Berdeja J.G.,Sarah Cannon Research Institute
Frontiers in Bioscience - Landmark | Year: 2014
Lorvotuzumab mertansine (LM) is an ADC composed of an anti CD56 humanized N901 monoclonal antibody conjugated via a stable disulfide linker to the maytansinoid DM1. CD56 is expressed in up to 78% of multiple myelomas. LM displays antitumor activity in preclinical models of multiple myeloma. In a phase I study of MM, the MTD of single-agent LM was 112 mg/m2. The dose-limiting toxicities were grade 3 fatigue and grade 3 acute, reversible, renal failure. 2 PRs and 4 MRs were observed at various dose levels starting at 60 mg/m2. Building on the single agent experience, a phase II study of LM in combination with lenalidomide and dexamethasone was conducted. The optimal dose of LM was 75 mg/m2 in the combination. The ORR was 56.4%. The most common treatment-related AE was peripheral neuropathy (PN), mostly grade 2 or less, with the majority of patients having a grade 1 PN at baseline. Continued evaluation of optimal dosing levels and schedules will be important to better define the utility of this promising treatment.
Burris III H.A.,Sarah Cannon Research Institute
Expert Opinion on Biological Therapy | Year: 2011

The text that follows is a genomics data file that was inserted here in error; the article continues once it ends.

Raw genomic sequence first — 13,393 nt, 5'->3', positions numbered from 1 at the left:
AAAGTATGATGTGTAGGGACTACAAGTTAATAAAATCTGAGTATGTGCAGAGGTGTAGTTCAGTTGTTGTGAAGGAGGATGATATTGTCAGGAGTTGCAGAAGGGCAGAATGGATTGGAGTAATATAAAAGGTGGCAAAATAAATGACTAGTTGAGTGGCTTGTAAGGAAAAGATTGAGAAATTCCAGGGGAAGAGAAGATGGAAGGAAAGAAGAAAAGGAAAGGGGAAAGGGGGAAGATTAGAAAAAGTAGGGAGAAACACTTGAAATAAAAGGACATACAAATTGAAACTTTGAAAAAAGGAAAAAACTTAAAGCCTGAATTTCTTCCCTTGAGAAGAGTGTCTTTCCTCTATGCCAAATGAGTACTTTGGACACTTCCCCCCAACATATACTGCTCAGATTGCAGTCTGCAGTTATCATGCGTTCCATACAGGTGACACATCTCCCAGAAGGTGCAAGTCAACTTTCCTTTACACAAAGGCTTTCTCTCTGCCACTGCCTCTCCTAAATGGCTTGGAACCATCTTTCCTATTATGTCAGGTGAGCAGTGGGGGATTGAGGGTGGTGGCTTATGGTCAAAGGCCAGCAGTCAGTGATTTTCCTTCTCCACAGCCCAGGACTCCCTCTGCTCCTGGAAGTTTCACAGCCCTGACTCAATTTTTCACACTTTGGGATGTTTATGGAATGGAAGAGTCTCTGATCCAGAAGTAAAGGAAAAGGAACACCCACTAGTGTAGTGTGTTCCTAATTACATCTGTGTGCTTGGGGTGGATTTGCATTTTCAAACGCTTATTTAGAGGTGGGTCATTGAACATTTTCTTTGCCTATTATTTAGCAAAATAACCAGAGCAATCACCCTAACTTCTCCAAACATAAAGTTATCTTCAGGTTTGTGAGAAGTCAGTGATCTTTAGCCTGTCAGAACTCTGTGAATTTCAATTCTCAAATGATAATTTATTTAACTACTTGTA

Introduction: Trastuzumab emtansine (T-DM1) is an antibody-drug conjugate (ADC) that combines intracellular delivery of the potent cytotoxic agent, DM1 (a derivative of maytansine) with the antitumor activity of trastuzumab. While there are several ADCs in Phase III development, T-DM1 is the only one in which the targeting antibody has antitumor properties. T-DM1 is also the only ADC that is directed toward the human EGFR 2 (HER2). Effective therapies are limited in HER2-positive advanced or metastatic breast cancer (MBC), particularly following progression on available HER2-targeted therapies. Areas covered: The mechanisms of action, preclinical efficacy and clinical profile of T-DM1 are reported. The latest preclinical and clinical data for T-DM1 are examined. Expert opinion: T-DM1 has significant antitumor potency in vitro and in vivo, which is maintained in tumors resistant to trastuzumab or lapatinib. In Phase I and II trials, T-DM1 provided objective tumor responses and was well tolerated across various lines of therapy in patients with HER2-positive MBC. In addition, it showed similar efficacy to trastuzumab plus docetaxel in first-line MBC. Ongoing trials (including two Phase III studies) are investigating T-DM1 as single-agent therapy or combined with other chemotherapeutic or biologic agents, and the results should help to define the place of T-DM1 within current treatment algorithms for HER2-positive disease. © Informa UK, Ltd.